Dr. Iyer evaluates a 3D printed patient-specific heart model during a surgery dry run prior to treating the patient.
Physicians at the Jacobs Institute, a newly designated Stratasys-supported Center of Excellence, the University at Buffalo’s Clinical and Translational Research Center (CTRC) and Kaleida Health’s Vascular Institute in Buffalo, New York, have been relying on Stratasys’ PolyJet 3D printing solutions to develop treatment plans for life-threatening vascular issues such as aneurysms, stroke and blood clots. In addition to making exact models to match specific patients, Stratasys 3D Printers are being used to create pieces for medical training as well and to develop trial runs for new treatment protocols.
“We use 3D printing technology and materials to create a lifelike vascular environment that isn’t achievable any other way,” said Mike Springer, Director of Operations and Entrepreneurship at the Jacobs Institute.
Complex, Life-Threatening Problems Get Personalized Attention
Based on patients’ CT and MRI data, the 3D printed models that emerge from Stratasys’ PolyJet-based 3D Printers are extremely precise. Physicians can use them to create treatment plans, to practice surgeries in advance and to visually explain to patients how they will be treated.
Second-year medical students in training using 3D printed vascular models.
“3D printing is valuable in planning complex procedures with a team. Without it, we prepare for complications on a theoretical basis,” said Dr. Vijay Iyer, an interventional cardiologist. “Many times, despite the best theoretical planning, we are faced with circumstances where we don’t know what to do.”
Converting real patient-derived anatomy into realistic 3D models allows physicians to integrate visual and tactile clues into their surgical plan. Physical models allow the team to test theories and reveal potential complications before the patient is on the table and time is critical.
Rare conditions are no longer “untrainable.” 3D printing provides the chance for physicians in training and researchers to deal with complex health care situations based on real cases. Instead of waiting to train on new procedures, physicians at the Jacobs Institute use 3D printed vascular models of patients with stroke, clots, aneurysms and other pathologies to develop surgical skills in a no-risk environment. Models are customized to present a range of anatomies so physician participants are exposed to a variety of real-life scenarios when treating patients. Training on 3D printed models can be done virtually anywhere, avoiding the cost and complexity of operating in the controlled environments required for animals and human cadavers. Additionally, 3D printed models can mimic a range of tissues more realistically than processed cadavers, which no longer retain the feeling of live tissue.
This 3D printed vascular testing model allows medical device designers and engineers to gather valuable performance feedback on device performance.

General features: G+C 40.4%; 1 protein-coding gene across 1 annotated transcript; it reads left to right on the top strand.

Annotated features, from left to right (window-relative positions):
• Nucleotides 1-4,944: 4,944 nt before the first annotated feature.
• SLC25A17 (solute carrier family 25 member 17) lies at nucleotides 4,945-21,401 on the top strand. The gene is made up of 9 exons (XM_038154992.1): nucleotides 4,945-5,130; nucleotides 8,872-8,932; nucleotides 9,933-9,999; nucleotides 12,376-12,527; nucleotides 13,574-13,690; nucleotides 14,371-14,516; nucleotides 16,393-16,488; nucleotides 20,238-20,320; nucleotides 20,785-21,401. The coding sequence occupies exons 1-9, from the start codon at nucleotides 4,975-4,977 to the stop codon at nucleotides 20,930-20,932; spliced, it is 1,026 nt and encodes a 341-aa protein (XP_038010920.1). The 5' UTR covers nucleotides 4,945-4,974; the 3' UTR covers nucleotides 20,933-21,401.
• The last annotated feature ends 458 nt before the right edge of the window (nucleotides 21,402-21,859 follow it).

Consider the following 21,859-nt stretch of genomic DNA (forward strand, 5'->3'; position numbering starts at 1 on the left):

“3D vascular models represent a new paradigm for training the next generation of doctors. This paradigm includes surgical and endovascular simulation and skills evaluation before they are allowed to treat patients,” said Dr. L. Nelson Hopkins, founder of the Jacobs Institute and the Gates Vascular Institute.
Validating Device Performance with 3D Printed Anatomical Models
3D printed sectioning block used for rodent brain dissection. The slices created by the segmentation fixture are 2 mm thick and the slots allow a 200-micron blade.
3D printing enables the Jacobs Institute to accelerate and improve medical device design, and the team at CTRC also does preclinical testing for product validation using customized anatomical models to capture feedback on device performance.
“Recently, we tested how effectively a particular device could reach the brain depending on tortuosity of the anatomy. We designed a series of models with differing levels of tortuosity, then tested the devices,” said Dr. Adnan Siddiqui, chief medical officer at the Jacobs Institute, vice chairman and professor of neurosurgery at University at Buffalo Neurosurgery, and director of neurosurgical stroke service at Kaleida Health. “This is impossible to do in animals and patients, but 3D printing makes it easy in a smooth, streamlined process.”
In addition to improving new device performance, the early feedback that designers glean from real-anatomy testing lets them avoid costly, potentially unsuccessful animal testing.
The Jacobs Institute, Kaleida Health’s Gates Vascular Institute and University at Buffalo’s Clinical and Translational Research Center use 3D printing as a platform for developing cutting-edge medical solutions.
Ciprian Ionita, Ph.D., is a research assistant professor of biomedical engineering and neurosurgery at University at Buffalo. His team at the Jacobs Institute regularly uses a 3D printer to create custom fixtures for scientific equipment and experiments. “Using our in-house Stratasys 3D printer, we don’t rely on external machine shops that would generate both lag time and expense. Most of these fixtures and components can be 3D printed within a few hours,” said Dr. Ionita.
Through its collaboration with GVI and CTRC, the Jacobs Institute is harnessing the power of a 3D printing platform in all aspects of health care.
Watch this video to learn how 3D printing is becoming an indispensable tool for the future of medicine!
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